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Haute Couture in The Modern Age

by Paul Ebeling

#fashion #FHCM  #Chanel #Dior #Fendi #Valentino

Despite its rich heritage, haute couture is being modernized through the re-interpretation of its own definition” –Paul Ebeling

For more than a century, couture has been emblematic of the triumph of craftsmanship and fashion. It represents the fusion of fashion the modern entity that combines novelty and synergy with personal and social needs and craftsmanship the arts of dressmaking, tailoring, and crafts constituent to apparel and accessories. 

With a minuscule client base (approximately 4,000 worldwide) and an exclusive allocation of industry tickets for runway presentations, the practice can seem entirely fanciful and out of reach. In truth, the art of couture is a tightly controlled, invite-only application, governed by Paris’ Fédération de la Haute Couture et de la Mode (FHCM) with widespread influence on the fashion industry at large. But despite being the most extravagant, glamorous and expensive form of fashion, haute couture has seen a rapid decline in interest in the last 7 yrs. 

In Y 2021 alone, interest in “Couture” has steadily declined by 13%. In fact, only 4 of the Top 10 search queries related to “Haute Couture” are for actual collections: Chanel, Dior, Fendi, and Valentino. The idea of “glamour” itself has undoubtedly evolved with modernity.

Whereas glamour and luxury previously meant gowns, hand-made and embroidered with thousands of pearls, luxury today can be seen in the form of t-shirts, sneakers, and comically tiny handbags. So, rather than needing hundreds of thousands of dollars for a custom piece, consumers can buy into the luxury dream with a $400 T-shirt.

The Big Q: How does haute couture fit into today’s modern, technology-filled, inclusive-prioritized fashion landscape? 

The Big A: the term haute couture has been building on its roots since the late 17th century. As France became synonymous with richly produced and innovative luxury silk textiles, the relationship between aristocratic and upper-class women and their personal dressmakers began to grow; and so too did the haute couture system.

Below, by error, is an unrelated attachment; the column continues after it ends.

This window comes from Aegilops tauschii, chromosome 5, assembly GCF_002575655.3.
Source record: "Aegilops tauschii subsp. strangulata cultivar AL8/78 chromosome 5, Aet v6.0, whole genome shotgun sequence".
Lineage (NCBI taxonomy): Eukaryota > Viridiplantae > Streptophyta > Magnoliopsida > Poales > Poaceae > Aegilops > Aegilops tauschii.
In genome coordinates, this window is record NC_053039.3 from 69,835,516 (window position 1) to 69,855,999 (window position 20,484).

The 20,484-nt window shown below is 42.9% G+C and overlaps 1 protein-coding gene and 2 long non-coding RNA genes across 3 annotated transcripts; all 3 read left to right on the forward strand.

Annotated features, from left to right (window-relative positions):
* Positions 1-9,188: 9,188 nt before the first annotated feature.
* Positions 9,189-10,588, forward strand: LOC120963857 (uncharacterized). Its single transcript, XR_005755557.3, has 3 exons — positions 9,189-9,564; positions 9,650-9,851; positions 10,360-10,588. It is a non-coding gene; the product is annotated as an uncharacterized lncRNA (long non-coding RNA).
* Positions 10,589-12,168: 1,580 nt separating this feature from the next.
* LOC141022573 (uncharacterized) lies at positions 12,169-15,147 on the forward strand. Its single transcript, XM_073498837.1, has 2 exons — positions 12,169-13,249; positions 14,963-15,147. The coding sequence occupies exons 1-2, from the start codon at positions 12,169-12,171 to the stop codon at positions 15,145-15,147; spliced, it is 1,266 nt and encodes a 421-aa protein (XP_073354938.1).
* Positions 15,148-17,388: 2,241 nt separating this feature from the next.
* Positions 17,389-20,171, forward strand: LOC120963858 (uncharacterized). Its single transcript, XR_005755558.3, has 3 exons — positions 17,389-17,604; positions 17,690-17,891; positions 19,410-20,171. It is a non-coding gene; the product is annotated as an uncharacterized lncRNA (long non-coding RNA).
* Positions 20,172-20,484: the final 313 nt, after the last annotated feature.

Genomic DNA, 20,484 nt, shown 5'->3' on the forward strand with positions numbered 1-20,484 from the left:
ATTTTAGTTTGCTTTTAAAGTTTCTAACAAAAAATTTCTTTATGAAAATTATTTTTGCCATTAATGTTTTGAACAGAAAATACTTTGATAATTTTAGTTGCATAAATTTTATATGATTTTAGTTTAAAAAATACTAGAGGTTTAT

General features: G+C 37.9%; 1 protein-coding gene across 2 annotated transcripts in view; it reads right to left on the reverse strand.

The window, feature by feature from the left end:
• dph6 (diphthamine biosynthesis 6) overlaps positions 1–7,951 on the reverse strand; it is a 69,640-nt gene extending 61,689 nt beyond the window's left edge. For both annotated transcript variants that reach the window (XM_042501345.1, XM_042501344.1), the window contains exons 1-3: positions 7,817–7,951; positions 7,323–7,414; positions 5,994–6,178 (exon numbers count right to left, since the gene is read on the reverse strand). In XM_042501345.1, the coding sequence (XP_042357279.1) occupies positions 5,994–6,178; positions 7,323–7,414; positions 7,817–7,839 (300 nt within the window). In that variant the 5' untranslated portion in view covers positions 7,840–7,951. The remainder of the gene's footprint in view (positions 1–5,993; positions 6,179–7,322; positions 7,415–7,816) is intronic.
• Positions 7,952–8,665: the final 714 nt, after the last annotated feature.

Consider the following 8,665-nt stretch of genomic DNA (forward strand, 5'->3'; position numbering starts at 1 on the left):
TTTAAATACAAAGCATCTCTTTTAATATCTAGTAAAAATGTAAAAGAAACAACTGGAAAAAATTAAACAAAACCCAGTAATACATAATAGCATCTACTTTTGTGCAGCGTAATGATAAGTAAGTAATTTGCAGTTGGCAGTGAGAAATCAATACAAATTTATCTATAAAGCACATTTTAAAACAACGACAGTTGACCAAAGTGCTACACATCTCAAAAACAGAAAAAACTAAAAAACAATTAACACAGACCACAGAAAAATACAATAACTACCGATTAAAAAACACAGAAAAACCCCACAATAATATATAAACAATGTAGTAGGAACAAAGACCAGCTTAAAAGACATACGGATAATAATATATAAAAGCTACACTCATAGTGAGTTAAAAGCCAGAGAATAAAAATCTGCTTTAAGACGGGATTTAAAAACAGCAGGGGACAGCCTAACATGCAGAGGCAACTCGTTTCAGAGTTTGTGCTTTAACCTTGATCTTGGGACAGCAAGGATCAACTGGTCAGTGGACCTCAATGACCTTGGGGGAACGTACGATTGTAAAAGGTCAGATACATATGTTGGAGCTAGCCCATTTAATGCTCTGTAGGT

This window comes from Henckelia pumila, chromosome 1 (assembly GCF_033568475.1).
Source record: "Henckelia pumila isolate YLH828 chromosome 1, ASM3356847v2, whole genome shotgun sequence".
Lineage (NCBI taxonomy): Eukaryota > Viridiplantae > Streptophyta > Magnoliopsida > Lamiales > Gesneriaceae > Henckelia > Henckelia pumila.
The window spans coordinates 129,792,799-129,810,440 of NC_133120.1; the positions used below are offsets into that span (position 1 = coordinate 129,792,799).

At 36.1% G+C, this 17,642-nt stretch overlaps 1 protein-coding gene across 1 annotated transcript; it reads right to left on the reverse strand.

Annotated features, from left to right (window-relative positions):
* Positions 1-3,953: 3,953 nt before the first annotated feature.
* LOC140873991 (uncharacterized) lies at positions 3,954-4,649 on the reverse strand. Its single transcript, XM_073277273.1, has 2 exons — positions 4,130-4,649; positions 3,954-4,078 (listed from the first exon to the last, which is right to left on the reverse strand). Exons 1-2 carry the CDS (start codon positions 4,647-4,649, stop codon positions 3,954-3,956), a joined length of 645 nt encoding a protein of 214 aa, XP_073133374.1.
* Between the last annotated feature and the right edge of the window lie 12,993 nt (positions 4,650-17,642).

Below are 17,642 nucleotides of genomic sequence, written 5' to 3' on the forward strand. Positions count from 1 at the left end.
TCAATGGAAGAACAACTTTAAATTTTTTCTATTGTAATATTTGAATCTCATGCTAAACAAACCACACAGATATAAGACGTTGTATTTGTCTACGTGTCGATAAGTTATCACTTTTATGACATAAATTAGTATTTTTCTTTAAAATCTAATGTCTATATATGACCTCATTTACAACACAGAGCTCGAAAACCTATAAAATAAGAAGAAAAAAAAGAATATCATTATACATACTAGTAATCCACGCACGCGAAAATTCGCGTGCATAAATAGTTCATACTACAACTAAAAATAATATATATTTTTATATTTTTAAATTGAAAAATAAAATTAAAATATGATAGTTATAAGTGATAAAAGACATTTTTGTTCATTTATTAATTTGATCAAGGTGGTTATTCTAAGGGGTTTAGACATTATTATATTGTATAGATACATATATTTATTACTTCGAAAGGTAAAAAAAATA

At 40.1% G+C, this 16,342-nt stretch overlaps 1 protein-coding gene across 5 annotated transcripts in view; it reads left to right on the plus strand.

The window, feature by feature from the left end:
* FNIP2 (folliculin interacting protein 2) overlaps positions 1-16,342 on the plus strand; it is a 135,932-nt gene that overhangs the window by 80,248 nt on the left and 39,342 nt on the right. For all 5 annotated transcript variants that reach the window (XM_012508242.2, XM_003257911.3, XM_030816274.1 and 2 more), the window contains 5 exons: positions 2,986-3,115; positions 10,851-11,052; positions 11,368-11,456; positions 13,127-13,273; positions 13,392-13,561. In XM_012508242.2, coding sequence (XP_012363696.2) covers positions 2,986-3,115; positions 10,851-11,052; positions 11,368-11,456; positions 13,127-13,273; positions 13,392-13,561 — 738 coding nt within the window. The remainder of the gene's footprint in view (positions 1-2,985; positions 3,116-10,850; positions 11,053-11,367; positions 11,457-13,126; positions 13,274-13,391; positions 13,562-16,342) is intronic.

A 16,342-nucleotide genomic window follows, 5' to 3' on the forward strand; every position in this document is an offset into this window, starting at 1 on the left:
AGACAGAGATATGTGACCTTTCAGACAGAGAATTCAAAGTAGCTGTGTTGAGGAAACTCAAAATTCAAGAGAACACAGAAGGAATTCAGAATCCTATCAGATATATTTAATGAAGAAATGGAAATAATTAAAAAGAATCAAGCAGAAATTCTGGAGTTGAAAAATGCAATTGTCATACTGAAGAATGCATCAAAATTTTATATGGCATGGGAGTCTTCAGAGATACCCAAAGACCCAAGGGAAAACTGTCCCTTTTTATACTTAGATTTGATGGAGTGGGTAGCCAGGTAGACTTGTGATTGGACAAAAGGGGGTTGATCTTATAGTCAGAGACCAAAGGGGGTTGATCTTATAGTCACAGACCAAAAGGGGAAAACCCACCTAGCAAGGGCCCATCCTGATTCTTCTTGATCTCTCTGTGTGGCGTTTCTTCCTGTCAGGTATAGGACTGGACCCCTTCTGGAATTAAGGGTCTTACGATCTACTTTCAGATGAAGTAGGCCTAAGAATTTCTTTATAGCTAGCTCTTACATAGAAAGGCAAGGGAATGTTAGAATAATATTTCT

Founded in Y 1868, the FHCM preserves the exacting standards of French fashion culture by presiding over Paris Women’s and Men’s Fashion Weeks, as well as endorsing and nurturing designers who exhibit a quality of craftsmanship that meets the level required to show on the official Haute Couture schedule. 

Today, members are selected by the Chambre Syndicale de la Haute couture. To qualify as an official Haute Couture house, members must design made-to-order clothes for private clients, with more than one fitting, using an atelier that employs at least 15 full-time staff. They must also have 20 full-time technical workers in 1 of their workshops.

 In today’s fast-paced, fast-fashion oriented world, where such a small percentage of the population has the wealth to buy Haute Couture its slow decline was imminent. Combine that with the rise of independent designers and the rising appreciation for more independent and exclusive designers, haute couture is prone to becoming the next big fashion faux pas.

Beyond the design shifts spurred by consumer demand, designers are modernising this niche fashion category by crossing into other areas of cultural interest like technology and art. We start seeing haute couture more as an art form and a way for designers to share their viewpoints and core beliefs. Dior’s Maria Grazia Chiuri addressed the current moment by taking inspiration from the work of Olesia Trofymenko, a Ukrainian artist whose favorite motif, the Tree Of Life, is a folkloric symbol of humanist hope inn cultures all over the world. Another example is Dior’s Spring 2020 couture collection, where creative director Maria Grazia Chiuri collaborated with the legendary feminist artist Judy Chicago. The show included an immersive space featuring banners emblazoned with questions around the show’s concept, “What If Women Ruled The World?” 

Couture’s offering of distinction in design and technique remains a compelling force, one even more potent when much other quality has atrophied. It remains a discipline of ultimate imagination, unaccountable to cost, with the paradox of being the fashion most cognizant of its ideal clients. It is, as it began, a dream of quality in an era of industry and its succession.

Haute couture persists in providing us with a paragon of the most beautiful clothing that can be envisioned and made in any time and it is an industry that will only go onwards and upwards with time.

Have a prosperous day, Keep the Faith!

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